Within the last 25 years, well over 100 Americans have either played or coached in Japan and their presence has been significant, not only in the contributions they’ve made on the field, but in the development of Japanese players. Moreover, the Americans have always been great crowd pleasers.

We don’t have space here to describe at length the American presence in the Japanese leagues, but we can mention a few of the players and coaches who’ve made outstanding achievements. Larry Raines, while with the Hankyu Braves in 1954, became the first American to capture a batting title in Japan-his .337 average led the Pacific League.

Jack Bloomfield, who was until recently a coach with the San Diego Padres, is the only other American to have won a batting title in Japan. With the Kintetsu Buffaloes in the Pacific League he did it twice -in 1962, he took the honors by hitting a rousing .374 and repeated in `63 with a .335 average.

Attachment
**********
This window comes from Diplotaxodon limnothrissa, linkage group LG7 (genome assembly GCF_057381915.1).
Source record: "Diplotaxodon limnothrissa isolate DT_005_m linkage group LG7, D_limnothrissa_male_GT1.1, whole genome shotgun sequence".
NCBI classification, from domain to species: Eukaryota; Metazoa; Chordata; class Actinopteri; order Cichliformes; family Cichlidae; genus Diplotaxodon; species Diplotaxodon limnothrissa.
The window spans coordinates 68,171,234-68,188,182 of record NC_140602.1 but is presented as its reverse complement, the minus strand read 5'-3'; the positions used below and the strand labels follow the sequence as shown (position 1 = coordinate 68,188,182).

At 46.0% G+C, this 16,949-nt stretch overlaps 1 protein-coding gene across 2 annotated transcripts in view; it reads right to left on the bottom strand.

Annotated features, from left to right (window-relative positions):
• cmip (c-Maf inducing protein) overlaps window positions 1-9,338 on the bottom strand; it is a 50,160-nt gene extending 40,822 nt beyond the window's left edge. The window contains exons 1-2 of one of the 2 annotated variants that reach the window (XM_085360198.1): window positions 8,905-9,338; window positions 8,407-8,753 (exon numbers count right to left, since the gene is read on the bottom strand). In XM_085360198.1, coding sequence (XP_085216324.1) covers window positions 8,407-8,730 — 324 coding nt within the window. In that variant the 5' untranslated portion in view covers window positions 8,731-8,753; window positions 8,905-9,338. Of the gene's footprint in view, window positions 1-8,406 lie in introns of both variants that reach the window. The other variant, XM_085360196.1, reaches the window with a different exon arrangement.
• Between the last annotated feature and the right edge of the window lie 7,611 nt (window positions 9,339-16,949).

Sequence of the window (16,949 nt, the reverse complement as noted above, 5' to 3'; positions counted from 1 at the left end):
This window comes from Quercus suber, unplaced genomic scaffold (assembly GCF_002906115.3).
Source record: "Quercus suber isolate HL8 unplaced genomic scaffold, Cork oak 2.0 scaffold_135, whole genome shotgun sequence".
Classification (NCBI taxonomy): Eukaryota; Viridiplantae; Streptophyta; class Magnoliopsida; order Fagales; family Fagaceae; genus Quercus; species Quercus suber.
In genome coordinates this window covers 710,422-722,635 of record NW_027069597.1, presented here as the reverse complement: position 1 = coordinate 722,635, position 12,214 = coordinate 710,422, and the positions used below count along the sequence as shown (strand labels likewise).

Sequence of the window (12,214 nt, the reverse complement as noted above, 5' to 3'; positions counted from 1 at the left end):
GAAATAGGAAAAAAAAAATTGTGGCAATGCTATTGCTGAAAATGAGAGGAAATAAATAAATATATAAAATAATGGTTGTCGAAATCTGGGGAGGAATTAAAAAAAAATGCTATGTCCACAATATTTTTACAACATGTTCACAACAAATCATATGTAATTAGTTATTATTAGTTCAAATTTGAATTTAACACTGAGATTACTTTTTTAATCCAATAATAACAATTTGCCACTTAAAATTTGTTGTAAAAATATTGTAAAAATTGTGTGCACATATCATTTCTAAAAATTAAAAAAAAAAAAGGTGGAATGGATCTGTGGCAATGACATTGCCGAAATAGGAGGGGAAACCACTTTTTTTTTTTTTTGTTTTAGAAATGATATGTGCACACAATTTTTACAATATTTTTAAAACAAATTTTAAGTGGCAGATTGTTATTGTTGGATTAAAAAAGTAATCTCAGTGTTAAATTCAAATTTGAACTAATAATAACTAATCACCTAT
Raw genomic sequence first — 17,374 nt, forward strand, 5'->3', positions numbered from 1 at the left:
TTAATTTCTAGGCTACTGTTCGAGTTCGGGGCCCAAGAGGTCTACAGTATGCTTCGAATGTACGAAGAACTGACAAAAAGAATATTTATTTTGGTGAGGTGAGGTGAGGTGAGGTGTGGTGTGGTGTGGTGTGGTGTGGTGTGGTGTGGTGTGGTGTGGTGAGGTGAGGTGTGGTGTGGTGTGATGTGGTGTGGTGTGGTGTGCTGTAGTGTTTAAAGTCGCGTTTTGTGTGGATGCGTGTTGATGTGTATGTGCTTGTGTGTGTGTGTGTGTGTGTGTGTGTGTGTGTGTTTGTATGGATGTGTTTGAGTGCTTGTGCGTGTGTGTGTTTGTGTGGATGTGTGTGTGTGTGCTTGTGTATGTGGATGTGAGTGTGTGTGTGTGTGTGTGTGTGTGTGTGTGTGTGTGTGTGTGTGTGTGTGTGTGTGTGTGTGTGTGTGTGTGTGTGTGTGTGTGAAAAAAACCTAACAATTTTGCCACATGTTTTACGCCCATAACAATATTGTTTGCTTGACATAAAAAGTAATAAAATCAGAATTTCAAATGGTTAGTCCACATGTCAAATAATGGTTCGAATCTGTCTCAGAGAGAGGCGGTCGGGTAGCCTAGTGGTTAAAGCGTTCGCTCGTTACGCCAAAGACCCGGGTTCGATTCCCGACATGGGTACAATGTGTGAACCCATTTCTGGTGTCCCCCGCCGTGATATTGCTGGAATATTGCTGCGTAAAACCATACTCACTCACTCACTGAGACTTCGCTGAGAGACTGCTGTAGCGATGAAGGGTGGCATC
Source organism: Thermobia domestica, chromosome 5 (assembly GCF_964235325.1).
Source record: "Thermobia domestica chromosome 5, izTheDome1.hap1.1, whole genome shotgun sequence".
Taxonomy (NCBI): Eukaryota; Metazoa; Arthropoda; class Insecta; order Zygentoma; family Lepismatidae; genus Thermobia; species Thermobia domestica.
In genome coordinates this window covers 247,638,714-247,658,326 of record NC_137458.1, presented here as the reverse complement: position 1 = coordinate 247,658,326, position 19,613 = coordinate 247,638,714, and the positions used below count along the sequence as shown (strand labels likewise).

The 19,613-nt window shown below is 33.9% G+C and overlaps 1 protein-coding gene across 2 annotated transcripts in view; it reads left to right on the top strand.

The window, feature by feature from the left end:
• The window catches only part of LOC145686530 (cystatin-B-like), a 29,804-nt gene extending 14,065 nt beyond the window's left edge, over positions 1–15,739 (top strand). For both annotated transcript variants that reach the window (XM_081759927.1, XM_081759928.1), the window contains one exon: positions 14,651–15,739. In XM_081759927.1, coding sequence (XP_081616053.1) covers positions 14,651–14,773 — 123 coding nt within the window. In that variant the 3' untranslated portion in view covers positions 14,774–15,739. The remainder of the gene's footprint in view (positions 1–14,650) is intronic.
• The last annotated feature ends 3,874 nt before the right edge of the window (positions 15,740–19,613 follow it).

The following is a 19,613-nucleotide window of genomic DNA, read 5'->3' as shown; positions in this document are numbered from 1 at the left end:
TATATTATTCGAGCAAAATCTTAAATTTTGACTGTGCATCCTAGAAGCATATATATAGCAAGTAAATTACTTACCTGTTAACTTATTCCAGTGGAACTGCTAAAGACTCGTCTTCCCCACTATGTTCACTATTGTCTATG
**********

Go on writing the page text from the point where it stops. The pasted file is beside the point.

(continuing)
George Altman holds the American record for longevity as a player in the Japanese leagues. With the Central League’s Hanshin Tigers (Osaka) in 1975, he completed his eighth season in Nippon. During that period he’s belted 205 homers (an American record) and averaged .3 10. George, now a young 43, plans to play in 1976!

Clarence Jones, who played briefly for the Chicago Cubs in 1967-68, is a power-hitting first baseman for the Kintetsu Buffaloes and his 38 homers in 1974 were enough to take the Pacific League title in that year. (Sadaharu Oh, the Tokyo Giants famed home run hitter, led both leagues that year with 49.) Jones, a big lefthanded swinger, homered 29 times for the Buffaloes in 1975, and now has a total of 199 for his six years in Japan. Now 34, he should wind up his career as America’s most prolific home run hitter in Nippon.

Don Blasingame is actually the senior member of the “U. S. delegation in Japan” and one of the most respected American baseball men to have participated in the game in the Orient. After spending a dozen years in the U. S. majors, Blasingame joined the Nankai Hawks (Osaka) in 1967 as an infielder, retired from active play before the 1970 season and has remained with the Hawks as a coach ever since. He has perhaps done more than any other American to teach the Japanese “inside baseball.”